More than 40 years ago, our world changed forever. On May 25, 1977, audiences first became enraptured with the stories of “long ago in a galaxy far, far away.” No one expected the Star Wars saga to still be expanding four decades later, but these stories have captured our minds and hearts.
What makes these tales so compelling?
Is it the action and adventure? The life-and-death stakes? The beauty and wonder of a “world” so different from our own?
The most successful stories latch into our minds, because the characters inspire us to improve our own lives, perform better, and spark action toward the first step.
The cast of colorful characters found in the Star Wars saga now span more than a dozen feature length films, multiple television shows, books, and various other supporting content and “extras.” They learn many lessons along the way, but perhaps the most valuable lessons they instill are examples of leadership prowess. We’ve combed through the hundreds of hours of Star Wars material to bring you these valuable leadership lessons from Star Wars.
In honor of May the 4th (be with you), we present to you 3 Great Coaches from the Star Wars Universe—and how you can coach like they do.
1. Encourage others to achieve more.
Yoda personifies the wisdom of a coach that has worked long and hard, and paid the price to attain knowledge. However, beyond possessing deep understanding, Yoda also stands apart as a guide that effectively encourages others to explore their own pursuit of knowledge. Yoda recognizes the value of experimentation and self-efficacy in progressing human performance.
In this example, note the care that Yoda takes proposing challenges and obstacles for Luke Skywalker. Each is slightly greater and more challenging than the one before as Luke increases his confidence in and exercise of the Force. Because Luke is a willing learner, Yoda’s experience lends him the patience to propose small actions Luke can take to expand beyond his current comfort and confidence levels.
For example: once Luke’s body is balanced, Yoda instructs Luke to extend his use of the force to arrange nearby stones. While the scene ends comically, the resulting expansion in Luke’s use of the Force is evidence of the efficacy of Yoda’s coaching. By the end of the film, we see the vast improvement in Luke’s skills, and more importantly, in his confidence (or Faith) in his abilities.
How you can be like Yoda: Encourage others to stretch just a little bit more. When possible, let your team members set their own “stretch goals,” but don’t be afraid to use your experience to suggest potential next steps that may widen your “coachees” mind.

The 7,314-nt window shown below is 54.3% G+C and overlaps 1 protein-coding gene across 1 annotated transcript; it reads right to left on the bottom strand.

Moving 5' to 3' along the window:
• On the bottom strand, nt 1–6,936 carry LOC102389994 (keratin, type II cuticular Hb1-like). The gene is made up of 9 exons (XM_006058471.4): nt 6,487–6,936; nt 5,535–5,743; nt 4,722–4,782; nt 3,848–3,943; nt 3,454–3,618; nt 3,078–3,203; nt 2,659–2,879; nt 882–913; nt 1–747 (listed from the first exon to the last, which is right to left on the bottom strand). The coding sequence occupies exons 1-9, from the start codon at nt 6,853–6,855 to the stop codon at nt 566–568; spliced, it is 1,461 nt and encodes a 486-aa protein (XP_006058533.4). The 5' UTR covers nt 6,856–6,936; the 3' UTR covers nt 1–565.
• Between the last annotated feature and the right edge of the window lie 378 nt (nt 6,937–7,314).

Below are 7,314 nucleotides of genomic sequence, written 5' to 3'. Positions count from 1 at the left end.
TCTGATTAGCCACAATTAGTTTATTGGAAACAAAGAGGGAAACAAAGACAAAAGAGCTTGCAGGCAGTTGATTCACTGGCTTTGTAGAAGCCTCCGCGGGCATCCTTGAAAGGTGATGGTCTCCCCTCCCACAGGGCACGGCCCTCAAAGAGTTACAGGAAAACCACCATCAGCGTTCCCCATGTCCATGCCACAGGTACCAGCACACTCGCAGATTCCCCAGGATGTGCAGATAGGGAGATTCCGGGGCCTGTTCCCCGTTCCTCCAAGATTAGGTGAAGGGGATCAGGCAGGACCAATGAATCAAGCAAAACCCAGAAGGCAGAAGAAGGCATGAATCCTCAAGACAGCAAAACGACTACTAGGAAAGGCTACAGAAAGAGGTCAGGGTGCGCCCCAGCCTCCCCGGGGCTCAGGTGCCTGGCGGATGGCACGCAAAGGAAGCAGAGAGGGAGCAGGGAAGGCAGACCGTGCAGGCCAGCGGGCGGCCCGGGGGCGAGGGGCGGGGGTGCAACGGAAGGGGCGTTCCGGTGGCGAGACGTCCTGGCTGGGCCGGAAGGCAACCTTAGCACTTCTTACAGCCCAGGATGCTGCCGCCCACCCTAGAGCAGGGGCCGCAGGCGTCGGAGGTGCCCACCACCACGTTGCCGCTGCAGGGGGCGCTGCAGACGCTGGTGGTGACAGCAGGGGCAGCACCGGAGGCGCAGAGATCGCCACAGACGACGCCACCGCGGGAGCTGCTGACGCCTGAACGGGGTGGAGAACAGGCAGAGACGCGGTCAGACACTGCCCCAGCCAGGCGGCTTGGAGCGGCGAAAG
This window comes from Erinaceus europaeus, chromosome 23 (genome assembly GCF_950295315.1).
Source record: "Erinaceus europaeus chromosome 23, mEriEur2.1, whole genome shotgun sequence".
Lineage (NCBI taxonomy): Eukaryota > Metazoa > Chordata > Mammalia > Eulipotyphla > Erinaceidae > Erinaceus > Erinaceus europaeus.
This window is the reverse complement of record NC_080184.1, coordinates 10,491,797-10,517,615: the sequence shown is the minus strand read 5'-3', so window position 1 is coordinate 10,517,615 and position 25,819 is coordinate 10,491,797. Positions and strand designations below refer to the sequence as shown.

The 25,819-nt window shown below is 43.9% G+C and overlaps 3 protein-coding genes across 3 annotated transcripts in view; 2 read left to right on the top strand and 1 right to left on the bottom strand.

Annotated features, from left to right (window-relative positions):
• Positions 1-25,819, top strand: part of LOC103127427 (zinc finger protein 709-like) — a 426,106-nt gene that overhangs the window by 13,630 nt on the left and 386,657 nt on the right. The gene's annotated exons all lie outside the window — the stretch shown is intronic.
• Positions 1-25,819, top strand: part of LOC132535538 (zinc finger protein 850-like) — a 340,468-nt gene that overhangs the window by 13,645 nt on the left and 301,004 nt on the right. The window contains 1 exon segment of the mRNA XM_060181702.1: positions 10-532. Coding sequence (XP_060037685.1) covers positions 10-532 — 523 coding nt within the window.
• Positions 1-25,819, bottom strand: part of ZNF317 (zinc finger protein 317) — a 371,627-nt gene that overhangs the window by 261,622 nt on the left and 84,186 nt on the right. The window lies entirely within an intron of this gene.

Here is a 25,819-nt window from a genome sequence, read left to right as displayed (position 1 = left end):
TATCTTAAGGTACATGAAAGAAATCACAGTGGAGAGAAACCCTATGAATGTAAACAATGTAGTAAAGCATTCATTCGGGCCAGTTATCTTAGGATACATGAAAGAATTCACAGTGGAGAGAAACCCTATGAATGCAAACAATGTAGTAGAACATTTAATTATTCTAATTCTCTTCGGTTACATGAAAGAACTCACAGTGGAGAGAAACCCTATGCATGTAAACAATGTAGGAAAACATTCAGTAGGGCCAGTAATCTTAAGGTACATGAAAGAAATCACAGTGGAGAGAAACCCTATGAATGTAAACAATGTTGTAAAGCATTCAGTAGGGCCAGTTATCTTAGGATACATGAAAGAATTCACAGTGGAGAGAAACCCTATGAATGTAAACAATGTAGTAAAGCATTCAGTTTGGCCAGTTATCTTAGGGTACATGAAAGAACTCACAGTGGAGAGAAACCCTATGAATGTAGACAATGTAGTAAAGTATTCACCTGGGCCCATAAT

2. Reinforce belief.
Shortly after Rey and Finn meet Han Solo and Chewbacca, Han helps the young duo understand a little more about the mysterious map housed by BB-8. Until that point, Rey and Finn had been simply scrambling to survive. In this scene, they are finally able to reflect on what to do next, and more importantly, their motivations for pressing on.
Moments like these can challenge a person’s belief, not just in themselves (their capacity to succeed), but also in the bigger picture—why what they’re trying to accomplish is important.
As you watch below, notice how Han Solo gives his perspective on the reality of their situation. He affirms to Rey and Finn that even he was once a skeptic, but his experience lends him the credibility to let them know they are on the right track. The scene ends with Han Solo offering his help.
How you can be like Han Solo: Be straight about belief, and offer continued help along the way.
3. Be a disciplined coach to help others discover their own answers.
This example involves a more obscure character from the Star Wars universe, but provides a powerful example of effective coaching. In the scene below, a Jedi Knight named Kanan has lost his sight, and is seeking help from a powerful being known as Bendu with intimate knowledge of the Force.
Bendu clearly knows what Kanan needs to do, but rather than provide outright answers, Bendu diligently asks questions that help explore and increase Kanan’s own knowledge and understanding. Bendu provides an opportunity for Kanan to voice his thoughts openly, and Bendu’s questions invite Kanan to delve deeper than his initial thoughts and reactions.
Bendu’s questions quickly remove interference Kanan experiences around his own fears, reveal that Kanan is much more perceptive than he had previously believed.
When Kanan asks Bendu what he should do, Bendu does not default to providing instruction. Rather, Bendu has the discipline to ask even more questions that increase Kanan’s focus and lead to Kanan’s own solution and course of action. A good leader recognizes that people are more committed to solutions when they had a hand in creating them.
How you can be like Bendu: Ask questions that invite others to explore their thinking. Provoke deeper discussion by asking “what else?” along the way. Be disciplined in encouraging people to process and solve their own problems.
Examples of great coaching are all around us, and certainly evident in the Star Wars universe. Many of the lessons from our fictional heroes serve to not just entertain, but educate. By taking the time and care to adapt these lessons to how to coach others, you too can help others along their journey to success.